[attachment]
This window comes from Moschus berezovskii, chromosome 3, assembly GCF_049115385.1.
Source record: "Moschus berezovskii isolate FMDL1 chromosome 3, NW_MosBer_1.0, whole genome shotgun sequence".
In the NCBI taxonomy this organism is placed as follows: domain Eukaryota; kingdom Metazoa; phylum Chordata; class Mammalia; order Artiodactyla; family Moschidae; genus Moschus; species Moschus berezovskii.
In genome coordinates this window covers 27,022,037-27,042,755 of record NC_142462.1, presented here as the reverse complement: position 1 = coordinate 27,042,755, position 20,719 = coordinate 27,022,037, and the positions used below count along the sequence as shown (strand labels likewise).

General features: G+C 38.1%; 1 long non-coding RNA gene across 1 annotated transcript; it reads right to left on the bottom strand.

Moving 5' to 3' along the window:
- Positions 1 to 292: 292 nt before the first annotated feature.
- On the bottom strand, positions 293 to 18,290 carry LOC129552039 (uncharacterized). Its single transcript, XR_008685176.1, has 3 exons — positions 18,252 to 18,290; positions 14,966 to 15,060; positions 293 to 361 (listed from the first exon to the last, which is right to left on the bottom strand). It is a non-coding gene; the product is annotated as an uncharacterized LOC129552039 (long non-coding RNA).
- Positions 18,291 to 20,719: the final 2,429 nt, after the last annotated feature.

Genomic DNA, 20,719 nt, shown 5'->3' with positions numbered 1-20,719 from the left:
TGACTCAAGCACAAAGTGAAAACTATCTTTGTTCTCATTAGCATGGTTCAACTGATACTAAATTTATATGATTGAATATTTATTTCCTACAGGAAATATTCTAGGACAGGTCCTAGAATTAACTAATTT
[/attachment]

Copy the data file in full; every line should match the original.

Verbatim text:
This window comes from Moschus berezovskii, chromosome 3, assembly GCF_049115385.1.
Source record: "Moschus berezovskii isolate FMDL1 chromosome 3, NW_MosBer_1.0, whole genome shotgun sequence".
In the NCBI taxonomy this organism is placed as follows: domain Eukaryota; kingdom Metazoa; phylum Chordata; class Mammalia; order Artiodactyla; family Moschidae; genus Moschus; species Moschus berezovskii.
In genome coordinates this window covers 27,022,037-27,042,755 of record NC_142462.1, presented here as the reverse complement: position 1 = coordinate 27,042,755, position 20,719 = coordinate 27,022,037, and the positions used below count along the sequence as shown (strand labels likewise).

General features: G+C 38.1%; 1 long non-coding RNA gene across 1 annotated transcript; it reads right to left on the bottom strand.

Moving 5' to 3' along the window:
- Positions 1 to 292: 292 nt before the first annotated feature.
- On the bottom strand, positions 293 to 18,290 carry LOC129552039 (uncharacterized). Its single transcript, XR_008685176.1, has 3 exons — positions 18,252 to 18,290; positions 14,966 to 15,060; positions 293 to 361 (listed from the first exon to the last, which is right to left on the bottom strand). It is a non-coding gene; the product is annotated as an uncharacterized LOC129552039 (long non-coding RNA).
- Positions 18,291 to 20,719: the final 2,429 nt, after the last annotated feature.

Genomic DNA, 20,719 nt, shown 5'->3' with positions numbered 1-20,719 from the left:
TGACTCAAGCACAAAGTGAAAACTATCTTTGTTCTCATTAGCATGGTTCAACTGATACTAAATTTATATGATTGAATATTTATTTCCTACAGGAAATATTCTAGGACAGGTCCTAGAATTAACTAATTT